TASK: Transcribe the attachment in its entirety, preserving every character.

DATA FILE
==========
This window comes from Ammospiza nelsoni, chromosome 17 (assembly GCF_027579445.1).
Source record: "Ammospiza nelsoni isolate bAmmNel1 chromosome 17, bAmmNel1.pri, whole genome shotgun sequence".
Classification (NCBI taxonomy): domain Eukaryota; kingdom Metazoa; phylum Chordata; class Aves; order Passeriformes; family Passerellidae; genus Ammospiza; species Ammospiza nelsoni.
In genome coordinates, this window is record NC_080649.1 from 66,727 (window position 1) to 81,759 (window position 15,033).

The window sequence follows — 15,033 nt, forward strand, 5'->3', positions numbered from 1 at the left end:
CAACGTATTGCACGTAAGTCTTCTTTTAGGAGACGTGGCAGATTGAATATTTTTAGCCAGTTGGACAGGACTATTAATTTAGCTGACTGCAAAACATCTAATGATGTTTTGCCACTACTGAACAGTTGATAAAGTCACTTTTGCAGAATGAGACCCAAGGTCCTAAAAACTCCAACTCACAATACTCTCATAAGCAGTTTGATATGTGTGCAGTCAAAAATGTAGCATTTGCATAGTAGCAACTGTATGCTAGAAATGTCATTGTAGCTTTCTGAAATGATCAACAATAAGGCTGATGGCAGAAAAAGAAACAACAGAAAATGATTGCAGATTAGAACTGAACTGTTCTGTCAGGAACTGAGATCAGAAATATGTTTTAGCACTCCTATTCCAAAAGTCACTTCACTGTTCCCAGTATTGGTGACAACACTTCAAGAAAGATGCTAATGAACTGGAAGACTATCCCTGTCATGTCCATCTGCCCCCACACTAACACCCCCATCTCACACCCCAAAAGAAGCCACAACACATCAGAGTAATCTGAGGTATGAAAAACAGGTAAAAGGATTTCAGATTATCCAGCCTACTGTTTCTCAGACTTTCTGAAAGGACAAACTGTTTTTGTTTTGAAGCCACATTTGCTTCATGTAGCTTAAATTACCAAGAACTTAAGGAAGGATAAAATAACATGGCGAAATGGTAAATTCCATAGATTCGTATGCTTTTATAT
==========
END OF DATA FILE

This window comes from Ammospiza nelsoni, chromosome 17 (assembly GCF_027579445.1).
Source record: "Ammospiza nelsoni isolate bAmmNel1 chromosome 17, bAmmNel1.pri, whole genome shotgun sequence".
Classification (NCBI taxonomy): domain Eukaryota; kingdom Metazoa; phylum Chordata; class Aves; order Passeriformes; family Passerellidae; genus Ammospiza; species Ammospiza nelsoni.
In genome coordinates, this window is record NC_080649.1 from 66,727 (window position 1) to 81,759 (window position 15,033).

The window sequence follows — 15,033 nt, forward strand, 5'->3', positions numbered from 1 at the left end:
CAACGTATTGCACGTAAGTCTTCTTTTAGGAGACGTGGCAGATTGAATATTTTTAGCCAGTTGGACAGGACTATTAATTTAGCTGACTGCAAAACATCTAATGATGTTTTGCCACTACTGAACAGTTGATAAAGTCACTTTTGCAGAATGAGACCCAAGGTCCTAAAAACTCCAACTCACAATACTCTCATAAGCAGTTTGATATGTGTGCAGTCAAAAATGTAGCATTTGCATAGTAGCAACTGTATGCTAGAAATGTCATTGTAGCTTTCTGAAATGATCAACAATAAGGCTGATGGCAGAAAAAGAAACAACAGAAAATGATTGCAGATTAGAACTGAACTGTTCTGTCAGGAACTGAGATCAGAAATATGTTTTAGCACTCCTATTCCAAAAGTCACTTCACTGTTCCCAGTATTGGTGACAACACTTCAAGAAAGATGCTAATGAACTGGAAGACTATCCCTGTCATGTCCATCTGCCCCCACACTAACACCCCCATCTCACACCCCAAAAGAAGCCACAACACATCAGAGTAATCTGAGGTATGAAAAACAGGTAAAAGGATTTCAGATTATCCAGCCTACTGTTTCTCAGACTTTCTGAAAGGACAAACTGTTTTTGTTTTGAAGCCACATTTGCTTCATGTAGCTTAAATTACCAAGAACTTAAGGAAGGATAAAATAACATGGCGAAATGGTAAATTCCATAGATTCGTATGCTTTTATAT